12. Bazzano LA, He J, Ogden LG, et al. Legume consumption and risk of coronary heart disease in US men and women: NHANES I Epidemiologic Follow-up Study. Arch Intern Med 2001, 161:2573-2578.
  13. Kris-Etherton PM, Hu FB, Ros E, Sabate J. The role of tree nuts and peanuts in the prevention of coronary heart disease: multiple potential mechanisms. J Nutr 2008, 138:1746S-1751S.
  14. Mattes RD, Dreher ML. Nuts and healthy body weight maintenance mechanisms. Asia Pac J Clin Nutr 2010, 19:137-141.
  15. Zhang X, Shu XO, Xiang YB, et al. Cruciferous vegetable consumption is associated with a reduced risk of total and cardiovascular disease mortality. Am J Clin Nutr 2011, 94:240-246.
  16. Joshipura KJ, Hu FB, Manson JE, et al. The effect of fruit and vegetable intake on risk for coronary heart disease. Ann Intern Med 2001, 134:1106-1114.
  17. Qin Y, Xia M, Ma J, et al. Anthocyanin supplementation improves serum LDL- and HDL-cholesterol concentrations associated with the inhibition of cholesteryl ester transfer protein in dyslipidemic subjects. Am J Clin Nutr 2009, 90:485-492.
  18. Aviram M, Rosenblat M, Gaitini D, et al. Pomegranate juice consumption for 3 years by patients with carotid artery stenosis reduces common carotid intima-media thickness, blood pressure and LDL oxidation. Clin Nutr 2004, 23:423-433.
  19. Bassett CM, Rodriguez-Leyva D, Pierce GN. Experimental and clinical research findings on the cardiovascular benefits of consuming flaxseed. Appl Physiol Nutr Metab 2009, 34:965-974.
  20. Rissanen TH, Voutilainen S, Nyyssonen K, et al. Low serum lycopene concentration is associated with an excess incidence of acute coronary events and stroke: the Kuopio Ischaemic Heart Disease Risk Factor Study. Br J Nutr 2001, 85:749-754.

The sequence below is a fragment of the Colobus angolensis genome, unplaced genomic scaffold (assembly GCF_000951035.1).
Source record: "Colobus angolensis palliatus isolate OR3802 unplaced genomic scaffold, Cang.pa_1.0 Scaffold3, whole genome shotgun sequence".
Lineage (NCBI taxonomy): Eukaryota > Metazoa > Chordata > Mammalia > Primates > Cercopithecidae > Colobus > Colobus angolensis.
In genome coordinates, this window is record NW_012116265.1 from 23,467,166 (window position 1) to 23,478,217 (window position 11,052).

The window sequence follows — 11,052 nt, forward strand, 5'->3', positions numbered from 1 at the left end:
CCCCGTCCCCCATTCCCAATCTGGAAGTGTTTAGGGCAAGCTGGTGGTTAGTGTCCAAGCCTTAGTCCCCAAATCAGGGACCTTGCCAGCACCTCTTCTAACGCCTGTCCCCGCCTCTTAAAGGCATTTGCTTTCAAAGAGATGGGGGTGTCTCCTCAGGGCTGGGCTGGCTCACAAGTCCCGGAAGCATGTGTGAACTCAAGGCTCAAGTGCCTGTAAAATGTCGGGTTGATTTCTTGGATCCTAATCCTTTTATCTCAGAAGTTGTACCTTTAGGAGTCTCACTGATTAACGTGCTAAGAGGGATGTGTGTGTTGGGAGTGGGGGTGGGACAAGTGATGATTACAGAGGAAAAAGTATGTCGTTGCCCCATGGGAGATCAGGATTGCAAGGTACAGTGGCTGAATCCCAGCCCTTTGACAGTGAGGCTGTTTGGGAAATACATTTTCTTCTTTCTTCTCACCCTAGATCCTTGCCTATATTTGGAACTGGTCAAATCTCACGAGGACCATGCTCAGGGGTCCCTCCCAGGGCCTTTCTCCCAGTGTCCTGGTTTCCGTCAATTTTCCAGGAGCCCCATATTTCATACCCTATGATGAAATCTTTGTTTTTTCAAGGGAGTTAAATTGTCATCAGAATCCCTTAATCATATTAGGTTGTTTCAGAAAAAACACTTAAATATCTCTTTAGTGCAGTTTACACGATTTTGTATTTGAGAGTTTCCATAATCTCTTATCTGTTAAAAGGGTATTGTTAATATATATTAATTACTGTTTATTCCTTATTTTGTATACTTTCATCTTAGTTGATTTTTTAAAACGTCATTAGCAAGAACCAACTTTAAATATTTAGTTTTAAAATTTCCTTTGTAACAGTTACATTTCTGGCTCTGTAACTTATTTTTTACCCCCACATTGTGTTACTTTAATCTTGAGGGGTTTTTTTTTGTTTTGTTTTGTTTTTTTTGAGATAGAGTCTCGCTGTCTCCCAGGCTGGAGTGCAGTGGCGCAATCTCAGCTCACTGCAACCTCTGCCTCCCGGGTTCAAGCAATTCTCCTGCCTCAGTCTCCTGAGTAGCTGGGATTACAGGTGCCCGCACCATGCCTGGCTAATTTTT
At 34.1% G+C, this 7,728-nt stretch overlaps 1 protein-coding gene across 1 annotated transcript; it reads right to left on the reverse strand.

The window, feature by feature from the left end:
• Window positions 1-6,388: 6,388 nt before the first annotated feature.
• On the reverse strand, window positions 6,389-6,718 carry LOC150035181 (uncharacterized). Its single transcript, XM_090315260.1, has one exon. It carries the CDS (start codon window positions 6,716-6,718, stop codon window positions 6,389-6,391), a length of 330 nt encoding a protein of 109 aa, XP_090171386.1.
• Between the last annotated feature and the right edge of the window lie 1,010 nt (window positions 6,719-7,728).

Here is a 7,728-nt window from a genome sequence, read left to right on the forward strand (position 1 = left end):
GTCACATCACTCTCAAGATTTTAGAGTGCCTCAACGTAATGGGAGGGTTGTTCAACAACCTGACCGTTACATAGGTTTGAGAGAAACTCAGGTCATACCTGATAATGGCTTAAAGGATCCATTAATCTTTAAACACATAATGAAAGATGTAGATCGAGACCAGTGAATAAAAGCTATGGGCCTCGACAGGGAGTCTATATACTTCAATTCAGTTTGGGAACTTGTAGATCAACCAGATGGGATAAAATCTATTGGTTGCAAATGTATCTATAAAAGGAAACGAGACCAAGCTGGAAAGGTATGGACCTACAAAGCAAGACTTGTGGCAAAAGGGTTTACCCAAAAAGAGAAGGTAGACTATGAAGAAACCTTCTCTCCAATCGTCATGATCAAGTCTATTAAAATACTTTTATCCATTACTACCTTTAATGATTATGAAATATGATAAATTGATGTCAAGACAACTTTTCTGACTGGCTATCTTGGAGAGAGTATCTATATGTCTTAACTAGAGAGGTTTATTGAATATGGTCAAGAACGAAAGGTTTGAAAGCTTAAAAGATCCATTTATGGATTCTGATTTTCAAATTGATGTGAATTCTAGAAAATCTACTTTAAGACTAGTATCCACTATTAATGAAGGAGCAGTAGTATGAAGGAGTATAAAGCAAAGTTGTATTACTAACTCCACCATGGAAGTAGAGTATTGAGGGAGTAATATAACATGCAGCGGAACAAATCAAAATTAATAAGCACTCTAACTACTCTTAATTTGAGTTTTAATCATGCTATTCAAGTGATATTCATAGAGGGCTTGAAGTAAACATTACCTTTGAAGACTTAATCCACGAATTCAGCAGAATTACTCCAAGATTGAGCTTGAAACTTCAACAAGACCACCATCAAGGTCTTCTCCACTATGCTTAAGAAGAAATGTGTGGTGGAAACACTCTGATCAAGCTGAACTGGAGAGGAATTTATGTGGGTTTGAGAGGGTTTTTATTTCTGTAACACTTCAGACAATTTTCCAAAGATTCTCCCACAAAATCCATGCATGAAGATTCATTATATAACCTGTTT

21. Rissanen T, Voutilainen S, Nyyssonen K, Salonen JT. Lycopene, atherosclerosis, and coronary heart disease. Exp Biol Med (Maywood) 2002, 227:900-907.
  22. Rissanen TH, Voutilainen S, Nyyssonen K, et al. Serum lycopene concentrations and carotid atherosclerosis: the Kuopio Ischaemic Heart Disease Risk Factor Study. Am J Clin Nutr 2003, 77:133-138.
  23. Mozaffarian D, Aro A, Willett WC. Health effects of trans-fatty acids: experimental and observational evidence. Eur J Clin Nutr 2009, 63 Suppl 2:S5-21.
  24. Sieri S, Krogh V, Berrino F, et al. Dietary glycemic load and index and risk of coronary heart disease in a large italian cohort: the EPICOR study. Arch Intern Med 2010, 170:640-647.
  25. Yang Q, Zhang Z, Gregg EW, et al. Added Sugar Intake and Cardiovascular Diseases Mortality Among US Adults. JAMA Intern Med 2014.
  26. Menotti A, Kromhout D, Blackburn H, et al. Food intake patterns and 25-year mortality from coronary heart disease: cross-cultural correlations in the Seven Countries Study. The Seven Countries Study Research Group. Eur J Epidemiol 1999, 15:507-515.
6/22/2018 7:00:00 AM
Joel Fuhrman, M.D.
Joel Fuhrman, M.D. is a family physician, New York Times best-selling author and nutritional researcher who specializes in preventing and reversing disease through nutritional and natural methods. Dr. Fuhrman is an internationally recognized expert on nutrition and natural healing, and has appeared on hundreds of radio a...